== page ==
$$\frac{\hat{\beta}_{1}-\gamma_{0} \hat{\beta}}{\sqrt{\text{Var}\left(\hat{\beta}_{1}\right)+\gamma_{0}^{2} \text{Var}\left(\hat{\beta}\right) -2\gamma_{0} \text{Cov}\left(\hat{\beta_{1}},\ \hat{\beta}\right) }}, $$

which follows a standard normal distribution. Then, the confidence limits \(\gamma _{L}^{f}\) and \(\gamma _{U}^{f} \left (\gamma _{L}^{f}<\gamma _{U}^{f}\right)\) for Fieller’s CI at level (1−*α*) can be found by solving the following equation

$$\frac{\hat{\beta}_{1}-\gamma_{0} \hat{\beta}}{\sqrt{\text{Var}\left(\hat{\beta}_{1}\right)+\gamma_{0}^{2} \text{Var}\left(\hat{\beta}\right) -2\gamma_{0} \text{Cov}\left(\hat{\beta_{1}},\ \hat{\beta}\right) }}=Z_{1-\frac{\alpha}{2}}. $$

Rearranging the above equation yields a quadratic equation with respect to *γ*_{0}

$$D\gamma_{0}^{2}+E \gamma_{0}+F=0, $$

where

$$\begin{array}{*{20}l} D&=\hat{\beta}^{2}-Z_{1-\frac{\alpha}{2}}^{2} \text{Var}\left(\hat{\beta}\right), \\ E&=2 \left(Z_{1-\frac{\alpha}{2}}^{2}\text{Cov}\left(\hat{\beta_{1}},\ \hat{\beta}\right) - \hat{\beta}_{1} \hat{\beta} \right) \end{array} $$

and

$$F=\hat{\beta}_{1}^{2}-Z_{1-\frac{\alpha}{2}}^{2} \text{Var}\left(\hat{\beta}_{1}\right). $$

Suppose *Δ*=*E*^{2}−4*D**F*>0, then this equation must have two unequal roots with \(\gamma _{L}^{f}\) and \(\gamma _{U}^{f}\) being \(\left (-E\pm \sqrt {\Delta }\right)/2D\). According to Fieller’s theorem, we know that *D*>0 implies *Δ*>0. In this situation, the Fieller’s CI is continuous and can be denoted by \(\left (\gamma _{L}^{f}, \gamma _{U}^{f}\right)\). Note that *D*>0 is equivalent to \(\left |\hat {\beta }/\sqrt {\text {Var}\left (\hat {\beta }\right)}\right | >Z_{1-\frac {\alpha }{2}}\). That is, there exists statistically significant association between the disease and the allele *A* at the significance level *α*. However, if there is no such association (i.e. *D*<0), the Fieller’s CI will be unbounded. For instance, if *Δ*<0, the Fieller’s CI will be (−*∞*,*∞*). If *Δ*>0, the Fieller’s CI will be \(\left (-\infty, \gamma _{L}^{f}\right)\bigcup \left (\gamma _{U}^{f},\infty \right)\), which is the discontinuous CI. In real applications, it generally makes little sense to infer about *γ* if there is no association between the disease and the allele *A* according to its definition. In addition, the Fieller’s CI should also be restricted to the interval [0,2] when needed.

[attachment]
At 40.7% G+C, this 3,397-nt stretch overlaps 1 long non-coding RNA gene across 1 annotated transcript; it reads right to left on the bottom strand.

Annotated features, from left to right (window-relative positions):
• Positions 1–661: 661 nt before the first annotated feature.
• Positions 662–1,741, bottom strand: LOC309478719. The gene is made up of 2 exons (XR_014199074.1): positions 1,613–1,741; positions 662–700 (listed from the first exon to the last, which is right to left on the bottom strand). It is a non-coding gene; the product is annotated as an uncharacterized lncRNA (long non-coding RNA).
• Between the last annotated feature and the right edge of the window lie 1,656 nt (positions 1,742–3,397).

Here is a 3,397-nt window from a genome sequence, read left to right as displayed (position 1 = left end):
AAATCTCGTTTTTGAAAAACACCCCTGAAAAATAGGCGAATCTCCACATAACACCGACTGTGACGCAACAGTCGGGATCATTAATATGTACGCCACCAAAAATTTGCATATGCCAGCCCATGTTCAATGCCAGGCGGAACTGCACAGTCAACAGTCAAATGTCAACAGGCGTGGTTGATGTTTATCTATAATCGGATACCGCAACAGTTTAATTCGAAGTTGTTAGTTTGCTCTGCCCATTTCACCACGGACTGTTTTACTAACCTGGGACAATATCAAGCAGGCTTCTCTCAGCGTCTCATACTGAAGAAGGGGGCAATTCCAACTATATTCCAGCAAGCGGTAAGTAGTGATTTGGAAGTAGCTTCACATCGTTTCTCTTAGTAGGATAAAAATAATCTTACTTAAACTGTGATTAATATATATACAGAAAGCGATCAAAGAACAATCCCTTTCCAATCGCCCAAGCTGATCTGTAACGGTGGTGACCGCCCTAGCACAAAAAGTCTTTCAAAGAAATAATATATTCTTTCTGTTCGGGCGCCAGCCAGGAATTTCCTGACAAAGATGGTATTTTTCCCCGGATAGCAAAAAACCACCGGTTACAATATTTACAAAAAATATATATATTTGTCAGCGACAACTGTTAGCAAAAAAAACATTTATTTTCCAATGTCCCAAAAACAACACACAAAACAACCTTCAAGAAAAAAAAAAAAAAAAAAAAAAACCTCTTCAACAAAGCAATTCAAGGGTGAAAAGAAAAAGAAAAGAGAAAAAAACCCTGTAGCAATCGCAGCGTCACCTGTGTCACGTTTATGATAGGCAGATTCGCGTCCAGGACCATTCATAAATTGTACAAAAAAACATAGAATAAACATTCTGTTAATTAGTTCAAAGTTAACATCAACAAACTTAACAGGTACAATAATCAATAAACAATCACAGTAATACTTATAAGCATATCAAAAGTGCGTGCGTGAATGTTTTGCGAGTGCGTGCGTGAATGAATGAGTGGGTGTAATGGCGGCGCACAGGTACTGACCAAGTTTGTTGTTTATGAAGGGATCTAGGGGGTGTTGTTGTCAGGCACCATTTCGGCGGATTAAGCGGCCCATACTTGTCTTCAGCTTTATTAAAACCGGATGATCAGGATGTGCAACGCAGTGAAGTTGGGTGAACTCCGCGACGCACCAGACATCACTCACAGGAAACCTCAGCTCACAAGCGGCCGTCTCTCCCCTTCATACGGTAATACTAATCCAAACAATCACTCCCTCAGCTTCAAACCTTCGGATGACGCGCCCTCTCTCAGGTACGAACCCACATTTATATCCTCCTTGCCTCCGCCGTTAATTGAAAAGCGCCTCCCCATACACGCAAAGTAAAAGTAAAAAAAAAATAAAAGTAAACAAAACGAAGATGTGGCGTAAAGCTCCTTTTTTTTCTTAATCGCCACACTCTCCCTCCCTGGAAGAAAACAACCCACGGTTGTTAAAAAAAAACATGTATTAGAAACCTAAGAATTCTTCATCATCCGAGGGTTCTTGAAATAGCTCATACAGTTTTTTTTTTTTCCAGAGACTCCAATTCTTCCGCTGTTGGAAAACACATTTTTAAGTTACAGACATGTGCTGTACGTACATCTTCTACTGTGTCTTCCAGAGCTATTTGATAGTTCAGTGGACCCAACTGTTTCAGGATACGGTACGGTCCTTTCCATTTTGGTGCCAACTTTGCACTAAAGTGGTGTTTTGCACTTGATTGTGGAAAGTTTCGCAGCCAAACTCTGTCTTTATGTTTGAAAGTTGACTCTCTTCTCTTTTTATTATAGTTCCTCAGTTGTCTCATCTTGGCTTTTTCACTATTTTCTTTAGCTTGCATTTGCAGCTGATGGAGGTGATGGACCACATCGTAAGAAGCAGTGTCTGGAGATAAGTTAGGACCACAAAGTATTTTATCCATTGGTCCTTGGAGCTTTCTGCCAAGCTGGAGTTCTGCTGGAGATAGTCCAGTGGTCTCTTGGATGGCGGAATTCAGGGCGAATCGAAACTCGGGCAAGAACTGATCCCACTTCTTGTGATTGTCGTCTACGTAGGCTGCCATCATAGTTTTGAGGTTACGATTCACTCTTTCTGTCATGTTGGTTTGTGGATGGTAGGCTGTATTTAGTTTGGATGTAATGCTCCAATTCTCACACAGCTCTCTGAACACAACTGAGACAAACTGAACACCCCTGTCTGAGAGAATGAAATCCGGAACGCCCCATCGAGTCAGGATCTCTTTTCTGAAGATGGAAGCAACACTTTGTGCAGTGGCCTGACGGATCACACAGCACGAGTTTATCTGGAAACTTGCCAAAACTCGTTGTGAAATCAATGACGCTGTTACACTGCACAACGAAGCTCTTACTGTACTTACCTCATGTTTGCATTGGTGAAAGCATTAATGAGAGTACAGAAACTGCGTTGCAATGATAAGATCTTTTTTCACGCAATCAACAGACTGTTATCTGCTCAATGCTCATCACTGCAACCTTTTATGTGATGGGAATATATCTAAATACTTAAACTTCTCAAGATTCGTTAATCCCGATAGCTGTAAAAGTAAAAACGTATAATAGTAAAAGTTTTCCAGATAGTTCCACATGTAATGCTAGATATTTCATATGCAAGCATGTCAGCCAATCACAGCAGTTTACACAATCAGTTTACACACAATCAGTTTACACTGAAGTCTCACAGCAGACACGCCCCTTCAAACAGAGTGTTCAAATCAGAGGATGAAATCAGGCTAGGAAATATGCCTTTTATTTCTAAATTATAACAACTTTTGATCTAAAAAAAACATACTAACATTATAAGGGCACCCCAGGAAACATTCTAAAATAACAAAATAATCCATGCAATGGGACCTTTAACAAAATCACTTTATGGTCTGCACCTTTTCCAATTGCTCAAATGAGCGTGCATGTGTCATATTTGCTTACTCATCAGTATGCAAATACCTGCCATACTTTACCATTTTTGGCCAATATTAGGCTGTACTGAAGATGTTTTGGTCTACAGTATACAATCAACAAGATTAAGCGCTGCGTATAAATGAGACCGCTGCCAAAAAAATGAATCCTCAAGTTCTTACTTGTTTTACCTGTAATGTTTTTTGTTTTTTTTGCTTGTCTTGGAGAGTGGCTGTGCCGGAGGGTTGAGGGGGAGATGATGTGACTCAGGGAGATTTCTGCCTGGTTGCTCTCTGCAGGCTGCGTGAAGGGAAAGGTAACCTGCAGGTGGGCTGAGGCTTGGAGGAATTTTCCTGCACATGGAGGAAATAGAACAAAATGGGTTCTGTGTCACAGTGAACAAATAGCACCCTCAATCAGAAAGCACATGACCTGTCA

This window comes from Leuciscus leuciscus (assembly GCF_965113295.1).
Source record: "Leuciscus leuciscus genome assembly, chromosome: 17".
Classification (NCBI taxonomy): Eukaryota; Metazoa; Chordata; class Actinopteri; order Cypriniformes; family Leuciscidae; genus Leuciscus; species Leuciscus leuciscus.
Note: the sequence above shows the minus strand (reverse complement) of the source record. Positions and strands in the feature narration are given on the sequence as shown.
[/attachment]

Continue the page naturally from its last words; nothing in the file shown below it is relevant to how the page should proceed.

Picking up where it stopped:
The Fieller’s method usually demonstrates better coverage probability than the delta method. Notice that the Fieller’s CI is based on the inversion of the Wald test. Since the LR test is expected to have more robust properties in small samples, so it is desirable to propose the LR method in the next section.